My sense is that the book is not having the impact it should. Economists love complex empirical work, and the mainstream media does not, ahem, appreciate a book that so transparently demolishes the Standard Narrative.
It’s a great read.
Update: Much subsequent discussion here and on twitter revolves around just what’s included and omitted in “income” by various authors. An email correspondent, frustrated with Blogger’s comment feature (me too) sends the following response to Joe Smith, below:
A place to start is a 2018 Cato paper by John Early “Reassessing the Facts about Inequality, Poverty, and Redistribution”. It includes a version of Figure 2.1 above, explanations of major categories, and lists sources.
I went to Early’s very nice paper, and here are some excerpts:
- Census money income estimates explicitly exclude the following:4
- The Earned Income Tax Credit (EITC)
- The monetary value of benefits from the Supplemental Nutrition Assistance Program (SNAP), more commonly known as food stamps
- Free or subsidized medical care such as Medicaid and the Children’s Health Insurance Program (CHIP)
- Free, subsidized, or controlled rent or other “affordable housing” schemes
- Heating subsidies
- Free or reduced-fee social services such as daycare, tax preparation, or meal services
The EITC is given to low-income families with at least one employed person. In 2015, the annual credit was as much as $6,242 per household and was given to households with incomes as high as $53,267. The EITC is a “refundable” tax credit, meaning that if an individual owes no income taxes, money equal to the entire credit is sent to the filer. The EITC has all the characteristics of money income, but it is not counted as such by the Census Bureau.
The government has defined the EITC and other refundable credits as “negative taxes.” Government reports of expenditures are understated because the money paid for the EITC payments is not included. Taxes are also understated by the amount of the EITC because it is subtracted from the reported tax collections.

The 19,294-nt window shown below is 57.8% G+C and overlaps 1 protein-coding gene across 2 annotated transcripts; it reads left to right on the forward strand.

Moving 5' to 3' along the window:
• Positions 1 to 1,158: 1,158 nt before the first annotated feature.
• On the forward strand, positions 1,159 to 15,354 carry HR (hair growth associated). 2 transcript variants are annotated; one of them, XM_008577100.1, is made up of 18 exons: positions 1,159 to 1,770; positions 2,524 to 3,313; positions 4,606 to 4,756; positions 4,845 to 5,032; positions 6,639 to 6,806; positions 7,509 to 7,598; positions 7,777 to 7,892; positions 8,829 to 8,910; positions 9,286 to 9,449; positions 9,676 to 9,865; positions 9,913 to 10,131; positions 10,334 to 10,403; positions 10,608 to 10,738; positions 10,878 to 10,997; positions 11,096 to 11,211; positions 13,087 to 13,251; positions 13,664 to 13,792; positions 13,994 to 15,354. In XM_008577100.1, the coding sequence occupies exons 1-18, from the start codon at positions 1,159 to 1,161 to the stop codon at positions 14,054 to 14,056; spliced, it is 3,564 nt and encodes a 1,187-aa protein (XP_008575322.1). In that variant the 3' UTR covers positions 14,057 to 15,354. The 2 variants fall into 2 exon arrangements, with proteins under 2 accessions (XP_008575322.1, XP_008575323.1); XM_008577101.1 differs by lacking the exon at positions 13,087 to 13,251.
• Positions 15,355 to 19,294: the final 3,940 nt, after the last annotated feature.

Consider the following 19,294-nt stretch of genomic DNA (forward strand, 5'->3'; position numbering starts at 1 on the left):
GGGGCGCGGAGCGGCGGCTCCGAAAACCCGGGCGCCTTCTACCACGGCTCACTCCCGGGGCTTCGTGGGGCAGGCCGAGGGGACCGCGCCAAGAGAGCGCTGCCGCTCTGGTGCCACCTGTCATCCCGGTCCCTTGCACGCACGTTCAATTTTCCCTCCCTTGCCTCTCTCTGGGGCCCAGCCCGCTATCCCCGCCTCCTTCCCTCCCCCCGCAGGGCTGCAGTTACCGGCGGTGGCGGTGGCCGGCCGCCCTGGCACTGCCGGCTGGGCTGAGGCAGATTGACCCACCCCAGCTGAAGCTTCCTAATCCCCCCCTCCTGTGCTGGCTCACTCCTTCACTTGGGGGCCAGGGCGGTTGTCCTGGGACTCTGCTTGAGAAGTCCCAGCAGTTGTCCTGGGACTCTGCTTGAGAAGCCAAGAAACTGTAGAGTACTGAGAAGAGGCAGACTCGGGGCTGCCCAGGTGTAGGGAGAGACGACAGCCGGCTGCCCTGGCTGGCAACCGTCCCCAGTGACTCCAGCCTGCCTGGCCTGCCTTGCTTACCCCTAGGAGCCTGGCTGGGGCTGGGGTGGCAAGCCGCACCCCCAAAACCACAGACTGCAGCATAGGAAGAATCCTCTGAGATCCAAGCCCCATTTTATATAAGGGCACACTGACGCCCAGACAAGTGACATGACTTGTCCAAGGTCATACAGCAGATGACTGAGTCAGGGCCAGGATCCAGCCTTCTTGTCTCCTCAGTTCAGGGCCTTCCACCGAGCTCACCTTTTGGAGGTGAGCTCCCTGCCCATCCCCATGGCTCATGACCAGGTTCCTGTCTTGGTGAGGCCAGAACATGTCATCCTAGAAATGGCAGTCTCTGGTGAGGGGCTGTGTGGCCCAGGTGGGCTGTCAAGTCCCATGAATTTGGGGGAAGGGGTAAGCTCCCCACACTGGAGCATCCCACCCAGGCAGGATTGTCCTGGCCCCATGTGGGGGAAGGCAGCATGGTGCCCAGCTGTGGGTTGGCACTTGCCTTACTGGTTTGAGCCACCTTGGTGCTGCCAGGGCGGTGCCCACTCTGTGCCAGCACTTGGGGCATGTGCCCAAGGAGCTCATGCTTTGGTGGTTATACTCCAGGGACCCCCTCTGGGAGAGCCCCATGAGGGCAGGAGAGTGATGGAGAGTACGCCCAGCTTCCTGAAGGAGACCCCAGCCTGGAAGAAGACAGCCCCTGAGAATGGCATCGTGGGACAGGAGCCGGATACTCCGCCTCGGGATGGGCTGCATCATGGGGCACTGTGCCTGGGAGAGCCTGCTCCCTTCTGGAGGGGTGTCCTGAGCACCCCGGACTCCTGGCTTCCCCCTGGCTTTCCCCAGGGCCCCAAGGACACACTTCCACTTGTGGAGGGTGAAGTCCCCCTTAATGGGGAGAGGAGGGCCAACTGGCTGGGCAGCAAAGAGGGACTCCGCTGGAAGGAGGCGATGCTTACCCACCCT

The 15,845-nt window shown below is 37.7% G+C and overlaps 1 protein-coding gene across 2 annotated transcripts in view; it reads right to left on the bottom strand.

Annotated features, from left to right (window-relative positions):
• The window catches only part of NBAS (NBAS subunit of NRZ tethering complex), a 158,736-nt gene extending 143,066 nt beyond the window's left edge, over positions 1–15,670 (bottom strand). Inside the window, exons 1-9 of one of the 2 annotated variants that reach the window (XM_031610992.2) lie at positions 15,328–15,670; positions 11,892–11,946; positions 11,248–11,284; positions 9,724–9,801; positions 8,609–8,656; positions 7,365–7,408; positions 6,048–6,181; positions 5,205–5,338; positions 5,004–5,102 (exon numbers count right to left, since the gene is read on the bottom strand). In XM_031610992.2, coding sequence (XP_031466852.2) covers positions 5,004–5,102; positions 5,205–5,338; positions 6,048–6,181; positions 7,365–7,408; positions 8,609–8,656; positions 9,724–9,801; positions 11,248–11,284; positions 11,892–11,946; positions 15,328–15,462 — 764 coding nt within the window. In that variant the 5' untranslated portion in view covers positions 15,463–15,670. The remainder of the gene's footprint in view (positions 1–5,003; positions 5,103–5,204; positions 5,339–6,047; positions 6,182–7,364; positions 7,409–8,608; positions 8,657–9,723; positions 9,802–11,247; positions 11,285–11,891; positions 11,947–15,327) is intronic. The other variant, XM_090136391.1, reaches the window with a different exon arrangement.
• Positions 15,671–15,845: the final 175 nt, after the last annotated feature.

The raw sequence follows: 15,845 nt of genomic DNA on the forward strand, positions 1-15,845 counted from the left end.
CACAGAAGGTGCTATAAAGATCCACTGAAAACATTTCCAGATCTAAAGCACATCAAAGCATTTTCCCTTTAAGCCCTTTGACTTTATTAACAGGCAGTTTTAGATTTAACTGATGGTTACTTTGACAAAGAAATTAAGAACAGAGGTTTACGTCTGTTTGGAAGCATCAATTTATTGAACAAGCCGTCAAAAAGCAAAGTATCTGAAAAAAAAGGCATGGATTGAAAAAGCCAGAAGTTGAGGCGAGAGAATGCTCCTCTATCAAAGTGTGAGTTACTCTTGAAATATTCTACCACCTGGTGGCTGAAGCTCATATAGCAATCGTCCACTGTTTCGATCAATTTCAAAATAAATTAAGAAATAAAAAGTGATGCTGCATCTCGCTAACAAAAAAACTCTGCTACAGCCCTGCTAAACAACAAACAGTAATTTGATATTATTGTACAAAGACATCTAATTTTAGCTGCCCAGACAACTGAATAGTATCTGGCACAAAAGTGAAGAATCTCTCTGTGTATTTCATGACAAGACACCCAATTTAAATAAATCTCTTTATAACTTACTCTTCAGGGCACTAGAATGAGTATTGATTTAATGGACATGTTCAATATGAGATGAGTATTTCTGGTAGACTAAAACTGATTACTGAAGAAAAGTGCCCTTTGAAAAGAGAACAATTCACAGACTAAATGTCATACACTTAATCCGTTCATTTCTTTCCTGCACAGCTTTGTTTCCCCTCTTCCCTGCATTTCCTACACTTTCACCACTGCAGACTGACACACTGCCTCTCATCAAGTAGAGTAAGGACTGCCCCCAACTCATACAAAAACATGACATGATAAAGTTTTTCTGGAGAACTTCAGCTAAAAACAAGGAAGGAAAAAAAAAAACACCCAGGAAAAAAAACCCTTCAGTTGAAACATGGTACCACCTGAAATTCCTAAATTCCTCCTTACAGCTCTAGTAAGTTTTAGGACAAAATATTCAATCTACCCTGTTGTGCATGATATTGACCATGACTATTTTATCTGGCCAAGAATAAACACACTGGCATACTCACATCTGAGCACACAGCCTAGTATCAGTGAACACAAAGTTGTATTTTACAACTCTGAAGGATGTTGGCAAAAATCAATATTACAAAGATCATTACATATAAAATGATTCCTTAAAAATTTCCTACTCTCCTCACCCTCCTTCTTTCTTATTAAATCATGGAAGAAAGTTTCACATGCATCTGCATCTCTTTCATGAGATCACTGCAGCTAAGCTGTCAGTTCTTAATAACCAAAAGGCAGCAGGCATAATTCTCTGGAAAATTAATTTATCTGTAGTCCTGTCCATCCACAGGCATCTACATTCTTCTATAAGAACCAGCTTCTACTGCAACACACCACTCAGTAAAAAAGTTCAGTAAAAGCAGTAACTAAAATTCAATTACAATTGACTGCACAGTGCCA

SNAP funds are paid as money on a debit card, but they are defined as in-kind income and not counted because they can nominally be spent only on food. Rent subsidies, free medical care through Medicaid, and any free social services are also deemed as in-kind income and are excluded from the calculations.
I found the last sentence revealing. Philosophically, the census wants to leave out “in-kind income.” But of course for evaluating people’s standard of living that matters a lot. It’s not wrong, it’s just a definition, useful for some things but not for others. Like, evaluating people’s standard of living.
Interesting as well,
Compared with amounts reported to the Internal Revenue Service (IRS), the CPS underestimates retirement income by at least 60 percent in each income quintile. IRS data show 50 percent more households with private pension income, and for those households reporting pension income the IRS shows 50 percent more income than the CPS does.6 No one would report too much income to the IRS, so the higher IRS comparisons are reliably the minimum limit of underreporting.
There is a lot more in the paper, and I’m perhaps doing the book a disservice, as I recall from reading it last summer that it is very clear and transparent about what the definitions of “income” are and just why they come to such different conclusions from others. But I add this to give a flavor of the issues.